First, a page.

Khan deconstructs her own past with the same verbal scalpel she uses for political commentary. She is the first college-educated woman in her Indian royal family who were expected to be “married by 18 and grandmother by 32,” just like her grandmother. “But I didn’t look pretty,” she said. “I was the fat ugly one – I didn’t want to be married at 18 – so my family had to send me to college. I didn’t fit the image of the ‘good princess.’ speed dating.”)
Though people tried to tell her that cooking would get her nowhere, Khan never doubted the inevitability of her own success. “I was never afraid that I wouldn’t make it,” she says, describing how she regularly said affirmations in front of the mirror. Now keenly aware of her own privilege, she’s determined to send the elevator back down. “I want to be on the right side of history,” she says. “I will not remain silent because silence helps the oppressor.” She is comfortable being who she is – “I’m Muslim, I don’t drink alcohol, I wear my traditional outfits” – in a world where she often looks like an outsider. “I want you to hear me say that in my accented voice,” she says, while describing her business acumen and demonstrating that sometimes speaking at all is a form of rebellion in its own right.
Khan wrote her cookbook “as a salam to my grandmothers and great-grandmothers before me,” but mostly for her mother, she says. Her mother was a deeply traditional woman who “never told me she loved me, she never told me she thought I was special, but she fed me and watched me eat, and now I understand those Kind of love.” When she got into unfair trouble at school or her brother lost a soccer game, her mother would go into the kitchen and make a biryani — “and that was her way of telling us it’s okay. Khan describes the moment when she gave her mother a copy of the cookbook, where something completely unexpected happened: “She took this book and bowed. Well, as Muslims, we are taught not to bow to anyone – the idea is that you bow to Allah only. But my mother bowed to me and said, ‘You brought glory to this family.’”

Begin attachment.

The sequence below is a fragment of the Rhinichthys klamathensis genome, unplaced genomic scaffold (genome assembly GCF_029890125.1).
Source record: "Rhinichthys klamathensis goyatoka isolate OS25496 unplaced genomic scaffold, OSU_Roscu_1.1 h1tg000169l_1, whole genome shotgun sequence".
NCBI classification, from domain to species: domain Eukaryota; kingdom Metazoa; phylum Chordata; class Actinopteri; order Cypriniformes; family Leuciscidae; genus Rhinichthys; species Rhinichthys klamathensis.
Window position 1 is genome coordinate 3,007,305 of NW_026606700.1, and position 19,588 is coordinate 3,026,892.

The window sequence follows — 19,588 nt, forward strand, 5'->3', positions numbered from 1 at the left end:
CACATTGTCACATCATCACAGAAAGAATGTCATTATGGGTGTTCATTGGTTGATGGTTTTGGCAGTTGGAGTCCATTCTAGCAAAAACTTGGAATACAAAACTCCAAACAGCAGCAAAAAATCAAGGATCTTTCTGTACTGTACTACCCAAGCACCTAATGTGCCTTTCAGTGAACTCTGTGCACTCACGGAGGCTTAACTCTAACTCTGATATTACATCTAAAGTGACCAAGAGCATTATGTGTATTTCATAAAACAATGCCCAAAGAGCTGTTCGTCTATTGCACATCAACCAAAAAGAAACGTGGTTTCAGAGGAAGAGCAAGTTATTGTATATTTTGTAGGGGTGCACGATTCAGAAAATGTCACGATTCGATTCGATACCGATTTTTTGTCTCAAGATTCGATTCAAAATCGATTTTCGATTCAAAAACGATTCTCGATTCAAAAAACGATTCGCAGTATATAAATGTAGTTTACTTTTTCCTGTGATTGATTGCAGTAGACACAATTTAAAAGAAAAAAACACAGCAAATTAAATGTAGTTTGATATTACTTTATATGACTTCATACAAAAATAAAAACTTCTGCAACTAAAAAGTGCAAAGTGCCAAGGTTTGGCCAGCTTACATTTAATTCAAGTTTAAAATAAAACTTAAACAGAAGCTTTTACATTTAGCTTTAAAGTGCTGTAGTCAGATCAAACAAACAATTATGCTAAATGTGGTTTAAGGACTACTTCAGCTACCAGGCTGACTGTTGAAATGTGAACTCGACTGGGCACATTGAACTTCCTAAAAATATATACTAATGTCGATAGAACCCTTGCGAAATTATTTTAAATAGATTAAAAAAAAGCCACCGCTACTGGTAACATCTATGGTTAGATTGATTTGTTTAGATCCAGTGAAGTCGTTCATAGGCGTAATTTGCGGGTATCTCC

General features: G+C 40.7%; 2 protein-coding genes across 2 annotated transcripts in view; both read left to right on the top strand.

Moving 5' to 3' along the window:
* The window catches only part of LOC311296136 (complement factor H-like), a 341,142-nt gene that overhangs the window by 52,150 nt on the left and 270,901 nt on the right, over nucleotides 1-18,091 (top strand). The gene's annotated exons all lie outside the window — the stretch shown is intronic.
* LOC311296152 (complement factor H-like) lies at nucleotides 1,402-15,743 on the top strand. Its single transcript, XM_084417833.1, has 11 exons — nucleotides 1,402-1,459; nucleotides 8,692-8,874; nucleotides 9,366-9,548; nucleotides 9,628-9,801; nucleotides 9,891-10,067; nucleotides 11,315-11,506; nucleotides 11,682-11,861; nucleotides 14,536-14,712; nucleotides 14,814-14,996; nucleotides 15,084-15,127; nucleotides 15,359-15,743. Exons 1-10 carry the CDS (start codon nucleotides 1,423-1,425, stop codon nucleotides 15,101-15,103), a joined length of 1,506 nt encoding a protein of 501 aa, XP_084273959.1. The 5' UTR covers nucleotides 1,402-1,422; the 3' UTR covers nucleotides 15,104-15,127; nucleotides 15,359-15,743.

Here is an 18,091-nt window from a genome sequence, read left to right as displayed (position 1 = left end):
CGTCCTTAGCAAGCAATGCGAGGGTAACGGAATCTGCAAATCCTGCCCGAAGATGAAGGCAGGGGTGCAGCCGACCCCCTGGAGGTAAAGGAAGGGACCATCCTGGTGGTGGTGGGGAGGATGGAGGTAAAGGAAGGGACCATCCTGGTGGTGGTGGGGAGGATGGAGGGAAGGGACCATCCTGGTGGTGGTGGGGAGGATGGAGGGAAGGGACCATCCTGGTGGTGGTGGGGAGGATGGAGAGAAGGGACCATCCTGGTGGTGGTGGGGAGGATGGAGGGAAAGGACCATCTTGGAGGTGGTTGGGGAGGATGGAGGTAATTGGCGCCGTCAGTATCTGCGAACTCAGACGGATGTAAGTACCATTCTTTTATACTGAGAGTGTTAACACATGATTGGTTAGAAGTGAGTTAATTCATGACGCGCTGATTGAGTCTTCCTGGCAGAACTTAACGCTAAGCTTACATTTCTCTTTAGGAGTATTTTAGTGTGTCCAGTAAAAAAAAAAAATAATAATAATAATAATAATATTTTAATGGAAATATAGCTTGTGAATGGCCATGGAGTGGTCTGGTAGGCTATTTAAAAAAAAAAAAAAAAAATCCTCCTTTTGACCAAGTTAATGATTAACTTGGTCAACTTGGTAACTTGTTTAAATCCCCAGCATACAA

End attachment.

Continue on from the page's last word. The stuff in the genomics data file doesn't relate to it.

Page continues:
Khan is an undeniable hit these days: “You can’t ignore me today.” Her restaurant, Darjeeling Express, is on almost every Londoner’s must-go list, with tables that are almost impossible to come by, and Danny DeVito is a well-known fan. A photo of Dan Levy and Paul Rudd at the restaurant went viral last year. But Khan never sits on their laurels. When the Darjeeling Express is closed on Sundays, she offers budding chefs free use of the premises. And she emphasizes that success didn’t come overnight: “I’ve lost more times than you can imagine. But none of you saw me when I failed – the door closed behind me.”
These days, Khan feels she’s “there to remind you: Don’t make other people look different than you.” She leaves the Santa Fe room with one final thought: In what area of your life If you are successful, “recognize your privilege, and then reach out to those who cannot yet be what you are.”
The Independent, as the event’s international media partner, with coverage of each day of the festival from exclusive interviews with some of the headline writers. You can find more information about the festival on our Section of the Santa Fe Literary Festival or visit the Festival website.
https://www.independent.co.uk/news/world/americas/asma-khan-immigration-darjeeling-express-b2084904.html Asma Khan: ‘As an immigrant, I want everyone to know that you can’t eat my food unless you take me too’